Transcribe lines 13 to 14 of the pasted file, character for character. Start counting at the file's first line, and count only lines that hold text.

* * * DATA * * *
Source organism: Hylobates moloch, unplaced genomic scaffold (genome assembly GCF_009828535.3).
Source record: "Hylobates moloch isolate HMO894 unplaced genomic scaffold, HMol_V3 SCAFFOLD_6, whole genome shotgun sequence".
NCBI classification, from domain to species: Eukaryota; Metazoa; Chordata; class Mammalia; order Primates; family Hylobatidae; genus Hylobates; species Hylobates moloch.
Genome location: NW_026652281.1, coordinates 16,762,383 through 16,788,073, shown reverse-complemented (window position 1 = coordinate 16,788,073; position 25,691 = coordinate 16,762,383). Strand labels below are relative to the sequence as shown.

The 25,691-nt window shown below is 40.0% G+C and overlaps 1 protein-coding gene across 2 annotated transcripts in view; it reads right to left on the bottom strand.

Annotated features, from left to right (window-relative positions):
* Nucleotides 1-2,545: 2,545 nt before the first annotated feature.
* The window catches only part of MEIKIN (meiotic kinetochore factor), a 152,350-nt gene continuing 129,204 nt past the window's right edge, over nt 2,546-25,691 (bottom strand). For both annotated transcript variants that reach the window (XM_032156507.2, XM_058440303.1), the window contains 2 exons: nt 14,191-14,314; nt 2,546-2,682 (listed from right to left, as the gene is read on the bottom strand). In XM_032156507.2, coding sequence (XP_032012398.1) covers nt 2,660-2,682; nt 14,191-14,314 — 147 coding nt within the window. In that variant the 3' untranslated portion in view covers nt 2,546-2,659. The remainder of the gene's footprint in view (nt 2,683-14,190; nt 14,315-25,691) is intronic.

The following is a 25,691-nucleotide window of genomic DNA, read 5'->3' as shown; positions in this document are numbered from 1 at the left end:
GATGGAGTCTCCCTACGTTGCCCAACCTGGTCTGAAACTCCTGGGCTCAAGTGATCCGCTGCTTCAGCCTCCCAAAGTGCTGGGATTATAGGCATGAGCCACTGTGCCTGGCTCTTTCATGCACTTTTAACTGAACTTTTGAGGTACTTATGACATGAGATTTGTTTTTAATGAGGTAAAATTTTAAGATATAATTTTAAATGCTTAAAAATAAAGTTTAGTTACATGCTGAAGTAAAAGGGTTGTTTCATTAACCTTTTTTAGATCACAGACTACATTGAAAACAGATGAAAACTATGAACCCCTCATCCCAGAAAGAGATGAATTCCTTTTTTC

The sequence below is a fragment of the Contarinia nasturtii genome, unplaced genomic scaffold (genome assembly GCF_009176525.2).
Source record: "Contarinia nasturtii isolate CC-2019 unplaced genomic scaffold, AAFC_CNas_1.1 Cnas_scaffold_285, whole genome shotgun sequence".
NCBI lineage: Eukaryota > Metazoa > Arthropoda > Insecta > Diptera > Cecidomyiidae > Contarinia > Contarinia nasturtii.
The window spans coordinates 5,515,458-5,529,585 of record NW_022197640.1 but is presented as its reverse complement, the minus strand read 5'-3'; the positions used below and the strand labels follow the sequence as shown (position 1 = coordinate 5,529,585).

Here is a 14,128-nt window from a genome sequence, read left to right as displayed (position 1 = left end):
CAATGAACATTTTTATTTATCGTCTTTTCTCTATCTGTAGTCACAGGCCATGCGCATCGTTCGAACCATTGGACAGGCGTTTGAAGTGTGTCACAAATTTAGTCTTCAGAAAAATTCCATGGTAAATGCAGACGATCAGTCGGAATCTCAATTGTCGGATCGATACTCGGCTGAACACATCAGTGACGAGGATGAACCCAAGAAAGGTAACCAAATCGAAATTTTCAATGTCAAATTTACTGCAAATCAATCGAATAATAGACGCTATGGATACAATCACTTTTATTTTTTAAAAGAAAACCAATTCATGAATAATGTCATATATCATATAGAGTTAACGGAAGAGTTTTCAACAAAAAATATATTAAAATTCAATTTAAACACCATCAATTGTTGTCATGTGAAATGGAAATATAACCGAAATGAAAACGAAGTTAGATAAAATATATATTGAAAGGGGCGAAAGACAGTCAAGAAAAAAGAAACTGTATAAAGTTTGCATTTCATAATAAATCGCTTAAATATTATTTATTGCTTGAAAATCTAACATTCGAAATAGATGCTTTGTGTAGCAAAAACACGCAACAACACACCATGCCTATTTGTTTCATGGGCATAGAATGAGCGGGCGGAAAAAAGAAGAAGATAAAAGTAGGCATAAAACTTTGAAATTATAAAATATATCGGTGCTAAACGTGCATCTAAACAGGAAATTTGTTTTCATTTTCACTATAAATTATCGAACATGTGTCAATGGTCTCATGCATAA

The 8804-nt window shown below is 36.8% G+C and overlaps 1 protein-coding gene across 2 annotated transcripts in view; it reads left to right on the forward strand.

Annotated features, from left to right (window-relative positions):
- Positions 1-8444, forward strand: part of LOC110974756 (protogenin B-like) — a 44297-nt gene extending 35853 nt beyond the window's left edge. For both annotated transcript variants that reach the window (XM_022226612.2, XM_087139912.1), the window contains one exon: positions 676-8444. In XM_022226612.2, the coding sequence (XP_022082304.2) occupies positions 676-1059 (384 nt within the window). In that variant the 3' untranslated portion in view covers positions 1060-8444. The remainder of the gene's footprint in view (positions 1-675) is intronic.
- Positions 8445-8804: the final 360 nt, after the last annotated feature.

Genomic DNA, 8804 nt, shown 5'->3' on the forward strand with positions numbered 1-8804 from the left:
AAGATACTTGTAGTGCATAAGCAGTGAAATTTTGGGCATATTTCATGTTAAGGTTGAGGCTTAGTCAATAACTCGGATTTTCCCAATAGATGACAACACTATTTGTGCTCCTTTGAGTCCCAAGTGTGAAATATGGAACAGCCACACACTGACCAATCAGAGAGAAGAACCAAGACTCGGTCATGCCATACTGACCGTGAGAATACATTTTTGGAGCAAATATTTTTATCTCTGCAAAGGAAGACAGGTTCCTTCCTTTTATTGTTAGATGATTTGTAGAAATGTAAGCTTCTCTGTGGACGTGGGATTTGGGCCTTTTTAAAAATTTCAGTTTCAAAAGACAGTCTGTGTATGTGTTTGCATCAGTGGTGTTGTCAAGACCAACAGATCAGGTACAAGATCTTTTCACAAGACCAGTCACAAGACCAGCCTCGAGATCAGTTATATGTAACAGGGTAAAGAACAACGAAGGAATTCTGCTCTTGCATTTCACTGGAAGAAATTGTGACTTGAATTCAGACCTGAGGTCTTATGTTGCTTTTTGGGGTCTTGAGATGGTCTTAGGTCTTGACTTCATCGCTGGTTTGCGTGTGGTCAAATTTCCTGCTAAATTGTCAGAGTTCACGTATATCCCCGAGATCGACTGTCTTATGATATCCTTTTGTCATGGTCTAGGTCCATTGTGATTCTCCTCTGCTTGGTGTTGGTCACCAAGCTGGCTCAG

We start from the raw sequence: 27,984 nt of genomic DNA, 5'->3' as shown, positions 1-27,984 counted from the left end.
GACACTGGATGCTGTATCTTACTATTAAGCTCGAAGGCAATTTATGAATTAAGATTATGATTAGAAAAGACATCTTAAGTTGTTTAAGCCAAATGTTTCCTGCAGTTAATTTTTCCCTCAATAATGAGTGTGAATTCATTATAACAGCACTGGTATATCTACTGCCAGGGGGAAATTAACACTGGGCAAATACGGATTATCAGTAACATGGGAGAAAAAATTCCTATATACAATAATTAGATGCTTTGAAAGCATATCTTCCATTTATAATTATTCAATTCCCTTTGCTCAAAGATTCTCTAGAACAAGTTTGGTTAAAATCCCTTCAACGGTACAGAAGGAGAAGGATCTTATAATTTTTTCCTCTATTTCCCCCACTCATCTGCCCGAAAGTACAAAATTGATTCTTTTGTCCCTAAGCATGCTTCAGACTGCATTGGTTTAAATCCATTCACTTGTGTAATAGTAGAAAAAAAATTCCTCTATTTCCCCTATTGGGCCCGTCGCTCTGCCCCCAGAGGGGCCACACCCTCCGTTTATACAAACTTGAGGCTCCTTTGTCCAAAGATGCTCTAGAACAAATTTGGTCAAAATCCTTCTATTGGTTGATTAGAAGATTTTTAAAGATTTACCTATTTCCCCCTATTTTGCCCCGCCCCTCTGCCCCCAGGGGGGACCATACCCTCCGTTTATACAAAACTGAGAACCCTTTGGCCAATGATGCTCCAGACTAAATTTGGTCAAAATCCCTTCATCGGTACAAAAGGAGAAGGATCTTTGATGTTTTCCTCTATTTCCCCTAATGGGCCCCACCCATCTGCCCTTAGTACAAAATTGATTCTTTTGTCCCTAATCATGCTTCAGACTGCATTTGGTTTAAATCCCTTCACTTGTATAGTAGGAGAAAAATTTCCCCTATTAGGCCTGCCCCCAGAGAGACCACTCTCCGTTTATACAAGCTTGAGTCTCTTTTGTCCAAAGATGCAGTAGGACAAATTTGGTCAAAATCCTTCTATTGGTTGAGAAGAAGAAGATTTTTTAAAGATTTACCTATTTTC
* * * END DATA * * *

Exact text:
NCBI lineage: Eukaryota > Metazoa > Arthropoda > Insecta > Diptera > Cecidomyiidae > Contarinia > Contarinia nasturtii.
The window spans coordinates 5,515,458-5,529,585 of record NW_022197640.1 but is presented as its reverse complement, the minus strand read 5'-3'; the positions used below and the strand labels follow the sequence as shown (position 1 = coordinate 5,529,585).